The benedictional was a bishop's book, containing the prayers which only a bishop (or archbishop) could pronounce when he said mass, characteristically a lavish production. Several have survived from Anglo-Saxon England and thesehave recently been attracting the attention of liturgists and palaeographers. One of the most important is the `Canterbury Benedictional', now London, British Library, Harley 2892, written at Christ Church, Canterbury, around themiddle of the eleventh century. The `Canterbury Benedictional' provides a valuable record of liturgical observance at the seat of the English archbishop. In particular, it gives a full record of the cult of saints at the metropolitan see in the last days of the Anglo-Saxon church. The Latin text is accompanied by an introduction and detailed liturgical notes in which the relationships between the surviving Anglo-Saxon benedictionals and their continental antecedents are set out for the first time. The book will be of interest to students of the medieval liturgy, and to historians of the Anglo-Saxon church. First published 1917.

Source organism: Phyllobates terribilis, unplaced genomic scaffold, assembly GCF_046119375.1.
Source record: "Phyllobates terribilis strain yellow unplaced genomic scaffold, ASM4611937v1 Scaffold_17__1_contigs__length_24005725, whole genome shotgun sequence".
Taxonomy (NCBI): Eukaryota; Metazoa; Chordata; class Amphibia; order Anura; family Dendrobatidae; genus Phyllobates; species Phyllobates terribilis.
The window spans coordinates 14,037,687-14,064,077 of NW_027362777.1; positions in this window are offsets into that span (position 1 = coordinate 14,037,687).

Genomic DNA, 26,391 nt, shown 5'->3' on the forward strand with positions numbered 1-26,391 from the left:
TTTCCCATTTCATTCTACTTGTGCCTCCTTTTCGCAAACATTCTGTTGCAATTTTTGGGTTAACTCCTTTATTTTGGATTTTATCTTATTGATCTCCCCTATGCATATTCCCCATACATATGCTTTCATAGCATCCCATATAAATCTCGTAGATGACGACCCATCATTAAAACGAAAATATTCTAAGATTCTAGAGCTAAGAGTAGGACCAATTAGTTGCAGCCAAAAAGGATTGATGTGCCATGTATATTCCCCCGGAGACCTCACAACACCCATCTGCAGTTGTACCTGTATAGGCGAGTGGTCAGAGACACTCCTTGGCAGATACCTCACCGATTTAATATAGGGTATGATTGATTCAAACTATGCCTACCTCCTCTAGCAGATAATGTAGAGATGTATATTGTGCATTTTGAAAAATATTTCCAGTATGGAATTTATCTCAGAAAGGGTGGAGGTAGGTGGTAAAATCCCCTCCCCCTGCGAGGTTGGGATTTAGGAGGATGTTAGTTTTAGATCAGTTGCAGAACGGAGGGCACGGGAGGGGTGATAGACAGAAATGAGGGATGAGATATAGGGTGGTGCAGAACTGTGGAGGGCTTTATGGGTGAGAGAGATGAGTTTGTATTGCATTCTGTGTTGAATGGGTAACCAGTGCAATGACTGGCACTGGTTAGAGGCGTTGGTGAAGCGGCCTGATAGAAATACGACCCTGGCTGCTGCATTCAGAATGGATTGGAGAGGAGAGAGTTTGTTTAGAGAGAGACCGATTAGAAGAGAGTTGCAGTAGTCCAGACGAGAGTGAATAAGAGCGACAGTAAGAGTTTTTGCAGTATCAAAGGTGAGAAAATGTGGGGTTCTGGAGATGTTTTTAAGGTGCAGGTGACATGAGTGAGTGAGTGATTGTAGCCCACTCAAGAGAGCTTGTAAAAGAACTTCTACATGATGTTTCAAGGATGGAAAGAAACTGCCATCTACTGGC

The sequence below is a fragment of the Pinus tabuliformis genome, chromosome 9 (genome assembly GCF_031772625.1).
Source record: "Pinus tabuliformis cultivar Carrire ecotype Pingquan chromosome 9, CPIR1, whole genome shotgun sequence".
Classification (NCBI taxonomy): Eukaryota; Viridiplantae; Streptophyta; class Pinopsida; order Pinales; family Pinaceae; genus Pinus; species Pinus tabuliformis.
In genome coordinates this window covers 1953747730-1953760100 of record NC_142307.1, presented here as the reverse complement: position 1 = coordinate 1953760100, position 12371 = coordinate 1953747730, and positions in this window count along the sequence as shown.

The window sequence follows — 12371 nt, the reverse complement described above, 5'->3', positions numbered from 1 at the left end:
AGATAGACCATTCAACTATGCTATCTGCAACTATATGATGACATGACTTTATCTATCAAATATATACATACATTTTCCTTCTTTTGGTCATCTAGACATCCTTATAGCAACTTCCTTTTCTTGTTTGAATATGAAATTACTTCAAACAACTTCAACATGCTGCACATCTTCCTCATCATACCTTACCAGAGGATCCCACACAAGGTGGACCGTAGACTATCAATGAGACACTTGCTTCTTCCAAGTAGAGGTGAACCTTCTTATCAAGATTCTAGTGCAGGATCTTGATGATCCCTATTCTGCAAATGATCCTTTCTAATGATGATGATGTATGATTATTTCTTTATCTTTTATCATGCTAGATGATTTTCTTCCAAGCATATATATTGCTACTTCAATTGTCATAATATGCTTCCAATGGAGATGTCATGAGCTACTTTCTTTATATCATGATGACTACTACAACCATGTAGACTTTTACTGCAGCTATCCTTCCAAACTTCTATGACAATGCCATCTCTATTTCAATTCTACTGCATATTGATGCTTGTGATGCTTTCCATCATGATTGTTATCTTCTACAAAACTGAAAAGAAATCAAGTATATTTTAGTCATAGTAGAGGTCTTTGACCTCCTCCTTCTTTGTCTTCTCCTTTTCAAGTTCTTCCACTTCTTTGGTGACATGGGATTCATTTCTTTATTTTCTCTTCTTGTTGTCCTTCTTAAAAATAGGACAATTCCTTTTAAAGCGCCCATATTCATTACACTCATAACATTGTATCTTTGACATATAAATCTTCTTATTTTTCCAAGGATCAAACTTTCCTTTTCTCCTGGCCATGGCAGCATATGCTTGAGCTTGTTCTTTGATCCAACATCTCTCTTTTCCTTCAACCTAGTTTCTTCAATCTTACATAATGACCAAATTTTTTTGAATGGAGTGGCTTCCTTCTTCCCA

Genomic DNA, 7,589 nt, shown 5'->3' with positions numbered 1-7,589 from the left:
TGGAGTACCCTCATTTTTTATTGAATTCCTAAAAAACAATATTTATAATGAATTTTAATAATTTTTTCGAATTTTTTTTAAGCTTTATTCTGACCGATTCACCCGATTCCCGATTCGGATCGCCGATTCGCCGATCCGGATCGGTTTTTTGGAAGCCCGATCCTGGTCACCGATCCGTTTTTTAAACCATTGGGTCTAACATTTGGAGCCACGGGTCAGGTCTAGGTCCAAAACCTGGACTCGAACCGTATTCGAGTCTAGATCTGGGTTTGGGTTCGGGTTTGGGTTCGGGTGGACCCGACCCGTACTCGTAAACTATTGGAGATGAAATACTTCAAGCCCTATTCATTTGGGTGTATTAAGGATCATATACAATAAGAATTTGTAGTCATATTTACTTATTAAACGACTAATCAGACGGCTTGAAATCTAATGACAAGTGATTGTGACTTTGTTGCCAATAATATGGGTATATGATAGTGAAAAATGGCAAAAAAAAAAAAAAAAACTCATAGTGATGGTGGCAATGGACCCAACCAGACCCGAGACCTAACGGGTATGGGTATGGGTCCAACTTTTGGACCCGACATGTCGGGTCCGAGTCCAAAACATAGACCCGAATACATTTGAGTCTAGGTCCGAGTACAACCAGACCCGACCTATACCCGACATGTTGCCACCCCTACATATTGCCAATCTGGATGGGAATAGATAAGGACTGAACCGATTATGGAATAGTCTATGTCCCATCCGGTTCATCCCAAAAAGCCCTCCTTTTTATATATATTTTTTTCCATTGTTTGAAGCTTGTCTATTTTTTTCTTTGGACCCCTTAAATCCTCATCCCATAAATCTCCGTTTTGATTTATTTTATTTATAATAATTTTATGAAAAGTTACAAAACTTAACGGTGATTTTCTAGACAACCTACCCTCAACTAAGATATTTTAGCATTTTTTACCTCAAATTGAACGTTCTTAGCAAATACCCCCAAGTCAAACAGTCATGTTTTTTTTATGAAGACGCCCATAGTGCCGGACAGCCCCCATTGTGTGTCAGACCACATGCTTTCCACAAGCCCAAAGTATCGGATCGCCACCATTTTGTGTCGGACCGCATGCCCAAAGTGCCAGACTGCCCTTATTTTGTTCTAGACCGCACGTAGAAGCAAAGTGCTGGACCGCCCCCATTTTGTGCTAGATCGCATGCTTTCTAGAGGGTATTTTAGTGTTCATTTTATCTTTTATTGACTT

The Canterbury Benedictional British Museum Harl. MS. 2892
- Henry Bradshaw Society